Once your child receives a mental health diagnosis, there can be a flood of emotions. Relief. Anger. Denial. Worry. Know that there is hope.
As you begin this process with your child, here are five things you can do:
1. Get More Information
Find out more about how your child’s diagnosis may change their daily behavior and interactions. You’ll want to find out from your child’s care team about the symptoms commonly associated with their diagnosis. You may want to ask things like:
- Are the symptoms different in children compared to adults?
- How might those symptoms change over time?
- What kinds of things could intensify symptoms and how can you help?
You can find out more information from evidence-informed, reputable websites. Ask yourself:
- Who is the author? Are they a mental health professional? Credentials should be available after their name such as LCSW (Licensed Clinical Social Worker), LCPC (Licensed Clinical Professional Counselor), PhD, PsyD or MD.
- What kind of website is it? If it’s a .org, .gov or .edu, it’s likely from a non-profit organization, government office or educational institution. Sites that end in .com are usually for-profit companies that may be selling something. They may still have valuable mental health information, but you’ll want to be mindful of what product or service they are promoting.
- It’s helpful to read more than one website so you can confirm the information you’re seeing from several different sources. You’ll also want to talk with your child’s mental health therapist about what you’re learning.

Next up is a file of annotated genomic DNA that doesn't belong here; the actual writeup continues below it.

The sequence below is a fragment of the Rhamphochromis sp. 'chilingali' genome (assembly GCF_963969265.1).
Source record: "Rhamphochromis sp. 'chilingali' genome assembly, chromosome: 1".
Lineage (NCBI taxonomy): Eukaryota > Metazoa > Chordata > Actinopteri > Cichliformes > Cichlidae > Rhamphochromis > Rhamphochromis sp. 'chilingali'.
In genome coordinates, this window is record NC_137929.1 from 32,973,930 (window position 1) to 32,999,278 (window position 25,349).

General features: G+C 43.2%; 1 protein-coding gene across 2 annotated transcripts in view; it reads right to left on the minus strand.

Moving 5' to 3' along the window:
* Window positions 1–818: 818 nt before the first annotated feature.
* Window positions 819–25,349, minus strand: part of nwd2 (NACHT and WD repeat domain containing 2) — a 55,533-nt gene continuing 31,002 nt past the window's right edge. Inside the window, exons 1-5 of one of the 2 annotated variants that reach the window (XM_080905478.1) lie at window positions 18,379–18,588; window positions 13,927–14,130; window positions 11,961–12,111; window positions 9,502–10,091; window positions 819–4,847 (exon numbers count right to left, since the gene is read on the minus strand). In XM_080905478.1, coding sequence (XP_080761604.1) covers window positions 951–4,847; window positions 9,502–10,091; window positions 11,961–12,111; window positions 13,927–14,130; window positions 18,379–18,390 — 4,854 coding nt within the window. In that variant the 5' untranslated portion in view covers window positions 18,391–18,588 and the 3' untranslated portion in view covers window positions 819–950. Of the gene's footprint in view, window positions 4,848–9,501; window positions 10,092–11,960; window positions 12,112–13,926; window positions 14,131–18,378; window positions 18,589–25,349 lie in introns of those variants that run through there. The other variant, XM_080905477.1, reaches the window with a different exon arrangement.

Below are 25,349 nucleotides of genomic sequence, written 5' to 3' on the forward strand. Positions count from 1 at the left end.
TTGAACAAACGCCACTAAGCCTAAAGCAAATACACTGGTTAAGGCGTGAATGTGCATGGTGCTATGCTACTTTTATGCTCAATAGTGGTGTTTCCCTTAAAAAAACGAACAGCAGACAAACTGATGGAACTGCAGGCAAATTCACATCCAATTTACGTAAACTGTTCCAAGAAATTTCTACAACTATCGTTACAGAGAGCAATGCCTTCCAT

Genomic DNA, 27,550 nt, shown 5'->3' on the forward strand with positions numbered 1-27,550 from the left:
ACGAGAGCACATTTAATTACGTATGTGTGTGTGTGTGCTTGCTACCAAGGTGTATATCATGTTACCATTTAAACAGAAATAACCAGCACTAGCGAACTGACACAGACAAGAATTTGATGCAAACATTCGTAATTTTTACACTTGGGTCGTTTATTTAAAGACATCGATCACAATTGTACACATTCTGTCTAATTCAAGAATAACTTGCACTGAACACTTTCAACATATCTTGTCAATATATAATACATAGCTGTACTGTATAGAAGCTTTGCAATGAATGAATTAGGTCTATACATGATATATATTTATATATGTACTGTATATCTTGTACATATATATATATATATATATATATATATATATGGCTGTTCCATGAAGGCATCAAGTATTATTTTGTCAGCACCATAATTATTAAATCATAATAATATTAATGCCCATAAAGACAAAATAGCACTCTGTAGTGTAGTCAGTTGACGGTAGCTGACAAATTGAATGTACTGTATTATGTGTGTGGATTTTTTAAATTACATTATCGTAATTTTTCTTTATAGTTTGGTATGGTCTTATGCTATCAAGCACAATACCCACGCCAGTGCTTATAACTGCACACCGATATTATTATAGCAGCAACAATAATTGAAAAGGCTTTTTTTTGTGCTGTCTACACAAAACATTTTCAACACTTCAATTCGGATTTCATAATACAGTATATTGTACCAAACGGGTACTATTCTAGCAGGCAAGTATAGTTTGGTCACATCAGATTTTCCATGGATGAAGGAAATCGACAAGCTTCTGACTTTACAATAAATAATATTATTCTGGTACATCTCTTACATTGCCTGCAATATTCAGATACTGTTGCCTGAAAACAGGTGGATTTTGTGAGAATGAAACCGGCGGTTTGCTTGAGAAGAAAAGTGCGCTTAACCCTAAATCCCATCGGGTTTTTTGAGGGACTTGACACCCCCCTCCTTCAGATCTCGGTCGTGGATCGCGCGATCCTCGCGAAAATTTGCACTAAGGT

- Look for sites that take a positive approach to the diagnosis, with content that leaves you feeling hopeful, not scared.
Once you understand more about their diagnosis, you can help your child understand it better too. A number of sites may have developmentally appropriate resources to share with your child. If you’re unsure about how much or how little to explain to your child, talk it over with their care team.
2. Create a Support System for Your Family
Connect with other families who may have received a similar diagnosis. Look up support groups in your area, as many communities offer both parent, sibling and child support groups. and child support groups.
3. Discuss Treatment Options
As you talk with the care team about their recommendations, you may have more questions, such as:
- How will I know if my child is responding to treatment?
- How will you know if treatment should be changed?
- How will family members be included with treatment?
- Will you keep my child’s pediatrician informed?
- How should I involve my child’s school?
Make sure the mental health provider you select is the right fit for your family. If you are a BIPOC or LGBTQ+ family, you may want a culturally informed mental health therapist. If you’re not sure what providers or treatments are covered, you may want to contact your insurance company.
Communicate openly with your child’s mental health provider. Continue conversations with your primary care doctor about the treatment your child is receiving. You may also want to consider how you can partner with your child’s school.
4. Take Care of Yourself
These situations can be very stressful for families. Make sure you are taking good care of yourself. Whenever possible, find time for things that give you energy and joy. This is an opportunity to model that self-care is each person’s responsibility. You will be most helpful to your child when you are at your best.
5. Continue Advocating
You’ll need to be the voice for your child when they’re having trouble being heard. This may be with their care team, at their school or with friends. You can help your child learn to:
- Ask questions when they’re unsure about something
- Speak up if their needs aren’t being met
Find more information on becoming an advocate.
You now have a diagnosis, and that may feel overwhelming. As you move through these steps, allow yourself and your family time to process and adjust.